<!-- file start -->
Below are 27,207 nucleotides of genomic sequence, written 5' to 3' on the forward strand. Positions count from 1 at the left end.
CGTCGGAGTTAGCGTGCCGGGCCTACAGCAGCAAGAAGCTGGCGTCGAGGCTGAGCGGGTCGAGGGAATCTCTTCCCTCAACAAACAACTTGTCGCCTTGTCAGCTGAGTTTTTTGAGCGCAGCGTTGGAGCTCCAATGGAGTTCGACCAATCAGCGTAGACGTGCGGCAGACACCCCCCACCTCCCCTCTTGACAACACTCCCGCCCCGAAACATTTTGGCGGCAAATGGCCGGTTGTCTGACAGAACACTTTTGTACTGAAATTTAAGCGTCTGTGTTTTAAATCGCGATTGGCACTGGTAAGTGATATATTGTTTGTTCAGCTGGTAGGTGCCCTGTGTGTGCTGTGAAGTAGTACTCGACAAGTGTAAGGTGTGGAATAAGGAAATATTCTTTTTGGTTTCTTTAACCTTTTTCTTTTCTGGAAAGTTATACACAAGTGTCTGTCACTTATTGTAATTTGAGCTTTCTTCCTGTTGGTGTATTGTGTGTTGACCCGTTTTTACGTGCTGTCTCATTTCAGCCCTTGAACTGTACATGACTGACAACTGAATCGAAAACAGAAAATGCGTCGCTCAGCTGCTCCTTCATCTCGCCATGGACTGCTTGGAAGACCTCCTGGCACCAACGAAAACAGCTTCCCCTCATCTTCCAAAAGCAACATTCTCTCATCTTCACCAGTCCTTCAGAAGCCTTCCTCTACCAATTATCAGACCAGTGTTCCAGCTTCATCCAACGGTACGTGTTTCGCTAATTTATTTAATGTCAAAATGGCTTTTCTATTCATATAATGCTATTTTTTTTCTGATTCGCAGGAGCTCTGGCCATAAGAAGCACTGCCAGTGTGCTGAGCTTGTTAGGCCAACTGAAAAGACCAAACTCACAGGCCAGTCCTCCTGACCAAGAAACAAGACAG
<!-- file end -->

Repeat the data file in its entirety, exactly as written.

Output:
Below are 27,207 nucleotides of genomic sequence, written 5' to 3' on the forward strand. Positions count from 1 at the left end.
CGTCGGAGTTAGCGTGCCGGGCCTACAGCAGCAAGAAGCTGGCGTCGAGGCTGAGCGGGTCGAGGGAATCTCTTCCCTCAACAAACAACTTGTCGCCTTGTCAGCTGAGTTTTTTGAGCGCAGCGTTGGAGCTCCAATGGAGTTCGACCAATCAGCGTAGACGTGCGGCAGACACCCCCCACCTCCCCTCTTGACAACACTCCCGCCCCGAAACATTTTGGCGGCAAATGGCCGGTTGTCTGACAGAACACTTTTGTACTGAAATTTAAGCGTCTGTGTTTTAAATCGCGATTGGCACTGGTAAGTGATATATTGTTTGTTCAGCTGGTAGGTGCCCTGTGTGTGCTGTGAAGTAGTACTCGACAAGTGTAAGGTGTGGAATAAGGAAATATTCTTTTTGGTTTCTTTAACCTTTTTCTTTTCTGGAAAGTTATACACAAGTGTCTGTCACTTATTGTAATTTGAGCTTTCTTCCTGTTGGTGTATTGTGTGTTGACCCGTTTTTACGTGCTGTCTCATTTCAGCCCTTGAACTGTACATGACTGACAACTGAATCGAAAACAGAAAATGCGTCGCTCAGCTGCTCCTTCATCTCGCCATGGACTGCTTGGAAGACCTCCTGGCACCAACGAAAACAGCTTCCCCTCATCTTCCAAAAGCAACATTCTCTCATCTTCACCAGTCCTTCAGAAGCCTTCCTCTACCAATTATCAGACCAGTGTTCCAGCTTCATCCAACGGTACGTGTTTCGCTAATTTATTTAATGTCAAAATGGCTTTTCTATTCATATAATGCTATTTTTTTTCTGATTCGCAGGAGCTCTGGCCATAAGAAGCACTGCCAGTGTGCTGAGCTTGTTAGGCCAACTGAAAAGACCAAACTCACAGGCCAGTCCTCCTGACCAAGAAACAAGACAG